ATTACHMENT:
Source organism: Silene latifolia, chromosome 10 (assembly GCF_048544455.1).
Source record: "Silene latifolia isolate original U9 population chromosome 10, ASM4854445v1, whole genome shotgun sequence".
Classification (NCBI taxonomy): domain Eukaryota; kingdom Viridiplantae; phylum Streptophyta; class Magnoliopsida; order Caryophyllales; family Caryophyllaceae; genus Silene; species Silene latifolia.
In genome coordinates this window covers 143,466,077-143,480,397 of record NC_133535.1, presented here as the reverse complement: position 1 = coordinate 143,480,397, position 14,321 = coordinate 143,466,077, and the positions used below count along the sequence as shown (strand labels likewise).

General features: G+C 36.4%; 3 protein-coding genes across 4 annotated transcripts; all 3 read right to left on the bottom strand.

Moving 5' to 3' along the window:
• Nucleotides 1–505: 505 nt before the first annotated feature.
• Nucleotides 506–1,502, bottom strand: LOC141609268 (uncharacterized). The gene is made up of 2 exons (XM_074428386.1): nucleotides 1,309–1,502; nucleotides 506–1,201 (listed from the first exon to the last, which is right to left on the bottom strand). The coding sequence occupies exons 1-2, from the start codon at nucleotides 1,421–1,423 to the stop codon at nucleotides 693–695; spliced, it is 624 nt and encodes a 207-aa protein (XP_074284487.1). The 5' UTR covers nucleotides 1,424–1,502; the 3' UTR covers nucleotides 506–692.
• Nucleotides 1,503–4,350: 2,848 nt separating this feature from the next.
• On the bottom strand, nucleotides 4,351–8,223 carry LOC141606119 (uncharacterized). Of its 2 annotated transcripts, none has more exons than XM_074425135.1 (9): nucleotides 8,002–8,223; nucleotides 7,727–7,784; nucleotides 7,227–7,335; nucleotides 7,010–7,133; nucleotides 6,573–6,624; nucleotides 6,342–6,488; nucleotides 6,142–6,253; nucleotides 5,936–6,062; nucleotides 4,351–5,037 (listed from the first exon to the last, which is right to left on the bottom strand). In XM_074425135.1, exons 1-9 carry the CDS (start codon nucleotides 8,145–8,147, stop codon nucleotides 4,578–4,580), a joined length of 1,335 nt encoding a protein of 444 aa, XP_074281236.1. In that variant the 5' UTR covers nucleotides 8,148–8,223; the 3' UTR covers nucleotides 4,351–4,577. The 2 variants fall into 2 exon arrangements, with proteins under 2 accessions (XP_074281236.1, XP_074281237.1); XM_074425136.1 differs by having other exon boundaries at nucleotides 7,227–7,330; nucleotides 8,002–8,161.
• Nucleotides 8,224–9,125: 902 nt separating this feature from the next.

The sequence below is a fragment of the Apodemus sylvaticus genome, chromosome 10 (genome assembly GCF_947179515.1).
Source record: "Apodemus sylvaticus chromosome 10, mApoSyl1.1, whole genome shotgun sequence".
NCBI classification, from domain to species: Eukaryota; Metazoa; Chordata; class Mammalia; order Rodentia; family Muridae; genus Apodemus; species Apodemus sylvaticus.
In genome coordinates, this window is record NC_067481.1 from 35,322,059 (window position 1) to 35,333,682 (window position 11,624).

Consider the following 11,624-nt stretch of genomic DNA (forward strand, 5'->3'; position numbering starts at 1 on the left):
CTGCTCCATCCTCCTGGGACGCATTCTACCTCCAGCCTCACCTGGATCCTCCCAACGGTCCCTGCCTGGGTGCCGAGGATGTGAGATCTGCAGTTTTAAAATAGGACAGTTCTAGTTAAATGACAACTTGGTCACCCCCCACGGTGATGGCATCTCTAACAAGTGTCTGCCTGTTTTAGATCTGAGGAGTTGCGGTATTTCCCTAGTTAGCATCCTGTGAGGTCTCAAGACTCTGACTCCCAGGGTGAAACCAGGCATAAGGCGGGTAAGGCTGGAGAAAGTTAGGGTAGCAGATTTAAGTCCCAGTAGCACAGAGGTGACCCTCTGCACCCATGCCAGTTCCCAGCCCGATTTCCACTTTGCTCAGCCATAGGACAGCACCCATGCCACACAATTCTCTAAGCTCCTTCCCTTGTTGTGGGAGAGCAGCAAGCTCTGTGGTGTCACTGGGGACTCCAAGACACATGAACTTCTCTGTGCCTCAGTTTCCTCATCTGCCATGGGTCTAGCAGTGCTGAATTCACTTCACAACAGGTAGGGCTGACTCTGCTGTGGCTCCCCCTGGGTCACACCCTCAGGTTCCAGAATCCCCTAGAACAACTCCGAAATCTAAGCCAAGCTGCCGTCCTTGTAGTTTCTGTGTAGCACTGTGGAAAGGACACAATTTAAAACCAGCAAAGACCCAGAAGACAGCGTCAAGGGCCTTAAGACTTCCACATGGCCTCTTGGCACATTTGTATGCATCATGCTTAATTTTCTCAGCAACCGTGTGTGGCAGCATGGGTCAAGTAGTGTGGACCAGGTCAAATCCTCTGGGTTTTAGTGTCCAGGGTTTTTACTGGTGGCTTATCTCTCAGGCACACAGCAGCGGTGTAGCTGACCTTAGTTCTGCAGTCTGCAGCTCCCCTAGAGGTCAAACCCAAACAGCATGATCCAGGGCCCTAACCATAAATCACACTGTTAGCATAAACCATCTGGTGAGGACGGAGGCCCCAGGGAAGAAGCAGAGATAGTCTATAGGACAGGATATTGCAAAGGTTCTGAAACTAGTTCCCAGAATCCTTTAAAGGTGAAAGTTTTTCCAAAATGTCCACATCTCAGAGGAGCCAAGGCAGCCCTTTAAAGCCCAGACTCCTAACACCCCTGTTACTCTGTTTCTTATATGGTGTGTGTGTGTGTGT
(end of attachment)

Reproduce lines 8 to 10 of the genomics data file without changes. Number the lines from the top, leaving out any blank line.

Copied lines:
• Nucleotides 506–1,502, bottom strand: LOC141609268 (uncharacterized). The gene is made up of 2 exons (XM_074428386.1): nucleotides 1,309–1,502; nucleotides 506–1,201 (listed from the first exon to the last, which is right to left on the bottom strand). The coding sequence occupies exons 1-2, from the start codon at nucleotides 1,421–1,423 to the stop codon at nucleotides 693–695; spliced, it is 624 nt and encodes a 207-aa protein (XP_074284487.1). The 5' UTR covers nucleotides 1,424–1,502; the 3' UTR covers nucleotides 506–692.
• Nucleotides 1,503–4,350: 2,848 nt separating this feature from the next.
• On the bottom strand, nucleotides 4,351–8,223 carry LOC141606119 (uncharacterized). Of its 2 annotated transcripts, none has more exons than XM_074425135.1 (9): nucleotides 8,002–8,223; nucleotides 7,727–7,784; nucleotides 7,227–7,335; nucleotides 7,010–7,133; nucleotides 6,573–6,624; nucleotides 6,342–6,488; nucleotides 6,142–6,253; nucleotides 5,936–6,062; nucleotides 4,351–5,037 (listed from the first exon to the last, which is right to left on the bottom strand). In XM_074425135.1, exons 1-9 carry the CDS (start codon nucleotides 8,145–8,147, stop codon nucleotides 4,578–4,580), a joined length of 1,335 nt encoding a protein of 444 aa, XP_074281236.1. In that variant the 5' UTR covers nucleotides 8,148–8,223; the 3' UTR covers nucleotides 4,351–4,577. The 2 variants fall into 2 exon arrangements, with proteins under 2 accessions (XP_074281236.1, XP_074281237.1); XM_074425136.1 differs by having other exon boundaries at nucleotides 7,227–7,330; nucleotides 8,002–8,161.